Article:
Continuing Education or Just Another In Service?

by Patti on February 2, 2007

in Educational Articles

A Perspective For CNA’s

We have all been there. In a room at work, sitting in front of a TV monitor watching YET another in service video. Usually no one is actually teaching us anything. And often we are doing this in a hurry to make sure we have enough “hours” to count towards our state requirements for yearly on going training.

This is not the fault of the CNA. Because of budget issues and time factors, many nursing homes and other facilities do not bother to consider that CNA’s deserve better in services, better continuing education. Everyone agrees that CNA’s deliver 90% of all hands on care, yet we are often the last to receive important new information to help us stay up to date with new practices and procedures. Many CNA’s do not feel supported by their management teams to request attending seminars and conferences. And many CNA’s don’t really care- they have a life outside of work and don’t feel they should have to spend extra time learning things they think they already know.

I would like to address the first issue mentioned above- budget and time concerns- this might catch the attention of the management of a nursing home. This is really a simple to fix in my opinion. There are so many talented people who work in nursing homes, hospitals and similar facilities. We have dieticians, activity professionals, pastors/priests, nurses, OT’s, PT’s, Speech therapists. These are just a few folks who have a wealth of knowledge that can be shared. Some topics for consideration might be:

• Nutrition and Dehydration (DT)
• Socializing and Activities for residents (Activities Director)
• Religions- learning the basics (Pastors)
• New skin care protocols (Nurses)
• Understanding the Nursing Process (Nurses)**
• Feeding Techniques (Occupational Therapists)
• Range of Motion Exercises (Physical Therapists)
• Special communication devices and techniques (Speech Therapists)
**Many CNA’s do not know exactly what the nursing process is.

Also, many facilities have specially trained psyche nurses and doctors who regularly make visits. This person is a great resource for helping CNA’s learn to cope and deal with behaviorally challenged residents. I have heard from CNA’s who work for forward thinking organizations that actually request from their CNA’s what THEY would like to learn about.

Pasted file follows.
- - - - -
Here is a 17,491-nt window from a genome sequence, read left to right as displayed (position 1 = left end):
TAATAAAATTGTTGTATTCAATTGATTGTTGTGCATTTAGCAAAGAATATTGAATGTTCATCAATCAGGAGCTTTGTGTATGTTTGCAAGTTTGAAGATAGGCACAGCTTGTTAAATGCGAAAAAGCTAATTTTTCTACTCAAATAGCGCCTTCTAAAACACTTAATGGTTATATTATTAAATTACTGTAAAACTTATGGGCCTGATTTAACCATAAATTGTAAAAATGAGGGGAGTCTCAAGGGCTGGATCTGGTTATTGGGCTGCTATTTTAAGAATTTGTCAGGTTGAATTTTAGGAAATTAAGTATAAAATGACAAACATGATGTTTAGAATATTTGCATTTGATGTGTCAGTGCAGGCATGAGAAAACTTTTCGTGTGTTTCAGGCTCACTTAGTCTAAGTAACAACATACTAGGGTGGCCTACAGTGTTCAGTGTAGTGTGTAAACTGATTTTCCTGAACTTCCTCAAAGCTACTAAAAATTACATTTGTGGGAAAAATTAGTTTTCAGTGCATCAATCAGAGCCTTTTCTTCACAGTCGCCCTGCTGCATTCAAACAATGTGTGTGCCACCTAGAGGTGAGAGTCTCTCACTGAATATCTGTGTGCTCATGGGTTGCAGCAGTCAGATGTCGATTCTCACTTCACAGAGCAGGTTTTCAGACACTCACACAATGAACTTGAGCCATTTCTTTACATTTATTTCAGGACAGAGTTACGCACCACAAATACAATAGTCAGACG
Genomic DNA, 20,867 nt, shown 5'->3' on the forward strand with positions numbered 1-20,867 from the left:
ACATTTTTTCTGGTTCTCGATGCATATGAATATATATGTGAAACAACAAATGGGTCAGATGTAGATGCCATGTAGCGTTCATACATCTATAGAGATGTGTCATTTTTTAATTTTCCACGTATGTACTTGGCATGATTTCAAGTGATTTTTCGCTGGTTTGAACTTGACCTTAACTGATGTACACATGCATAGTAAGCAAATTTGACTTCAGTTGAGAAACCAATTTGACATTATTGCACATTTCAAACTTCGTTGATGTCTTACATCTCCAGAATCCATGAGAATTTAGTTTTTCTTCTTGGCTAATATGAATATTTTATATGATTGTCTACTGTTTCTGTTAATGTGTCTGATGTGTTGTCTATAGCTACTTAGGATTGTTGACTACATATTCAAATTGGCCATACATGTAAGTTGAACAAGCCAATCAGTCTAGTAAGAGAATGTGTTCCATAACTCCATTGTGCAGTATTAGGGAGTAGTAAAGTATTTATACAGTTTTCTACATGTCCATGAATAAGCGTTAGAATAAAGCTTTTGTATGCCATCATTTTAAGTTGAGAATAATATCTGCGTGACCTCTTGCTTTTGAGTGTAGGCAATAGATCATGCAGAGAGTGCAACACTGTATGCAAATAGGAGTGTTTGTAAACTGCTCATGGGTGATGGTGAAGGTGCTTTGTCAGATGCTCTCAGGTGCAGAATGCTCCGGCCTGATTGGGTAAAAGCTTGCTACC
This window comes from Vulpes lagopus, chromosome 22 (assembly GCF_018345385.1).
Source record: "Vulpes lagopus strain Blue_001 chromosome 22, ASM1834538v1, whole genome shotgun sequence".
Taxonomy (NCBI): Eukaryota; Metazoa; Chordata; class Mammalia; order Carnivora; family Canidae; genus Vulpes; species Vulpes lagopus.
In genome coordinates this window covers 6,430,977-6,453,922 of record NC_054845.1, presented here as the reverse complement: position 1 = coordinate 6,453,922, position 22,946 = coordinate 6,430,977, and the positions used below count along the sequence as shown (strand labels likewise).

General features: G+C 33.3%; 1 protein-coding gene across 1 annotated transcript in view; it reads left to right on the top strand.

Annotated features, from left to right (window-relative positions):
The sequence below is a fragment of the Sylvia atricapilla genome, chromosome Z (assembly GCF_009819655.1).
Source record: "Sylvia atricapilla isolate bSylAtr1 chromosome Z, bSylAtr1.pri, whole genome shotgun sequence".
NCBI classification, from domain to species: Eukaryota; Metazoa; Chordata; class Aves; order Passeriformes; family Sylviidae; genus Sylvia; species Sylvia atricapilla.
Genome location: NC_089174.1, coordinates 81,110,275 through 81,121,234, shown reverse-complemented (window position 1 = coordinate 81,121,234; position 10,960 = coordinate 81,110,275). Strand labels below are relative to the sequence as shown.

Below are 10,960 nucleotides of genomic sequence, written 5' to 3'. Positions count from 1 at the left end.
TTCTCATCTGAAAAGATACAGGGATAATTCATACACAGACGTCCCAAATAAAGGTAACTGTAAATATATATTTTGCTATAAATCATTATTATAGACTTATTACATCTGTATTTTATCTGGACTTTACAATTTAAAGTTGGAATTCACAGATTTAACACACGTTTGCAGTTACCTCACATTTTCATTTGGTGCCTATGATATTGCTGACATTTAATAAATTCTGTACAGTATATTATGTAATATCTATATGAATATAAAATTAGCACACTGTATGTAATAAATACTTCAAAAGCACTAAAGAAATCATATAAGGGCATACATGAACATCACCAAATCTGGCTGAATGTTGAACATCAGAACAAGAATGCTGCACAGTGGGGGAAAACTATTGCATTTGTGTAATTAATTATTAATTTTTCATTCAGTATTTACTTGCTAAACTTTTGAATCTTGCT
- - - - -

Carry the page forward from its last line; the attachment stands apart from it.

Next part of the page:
Some of the ideas shared with me were:

Working together issues- communication with peers; how to deal with negativity in the workplace; how to re-direct angry co-workers, how to deal effectively with superiors….

Keeping up to date with all the new skin care protocols. Many, many a CNA has shared with me their despair of being certified years ago and not being told/taught about new trends. An example given was from one CNA in GA who told me about how she always massaged her residents’ reddened skin after washing the area. Of course new evidence suggests we don’t do this but she never got this, and she first learned of it online 13 years after she became a CNA.

Documenting/Language: I am always amazed at the numbers of CNA’s who just do not understand how important their role is in the entire care giving process, part of which is good documenting. Down this road also comes a need for CNA’s to understand and know the English language well enough to communicate with residents. It would always be a good investment to send foreign speaking aides to a local college to learn ESL (English as Second Language) classes. Not only is spoken language covered, but written language as well.

With a little thought, planning and research anyone can come up with content for the above mentioned ideas- online there are many good web sites to tap for info. Local colleges will work with facilities and may even come onsite to do training.

Finally I would like to address those CNA’s who think they know everything and don’t need any extra education. Smile- you’re not alone but you are going to become a DINOSAUR real fast. The young and up-coming CNA’s are motivated by learning and continuing to learn. You deserve to have opportunities to better yourself, to deliver better care to your residents. Since you have to keep your “hours” up to date, wouldn’t you rather learn something new and different vs. sitting in front of that silly monitor watching an infection control video that is 7 years old??

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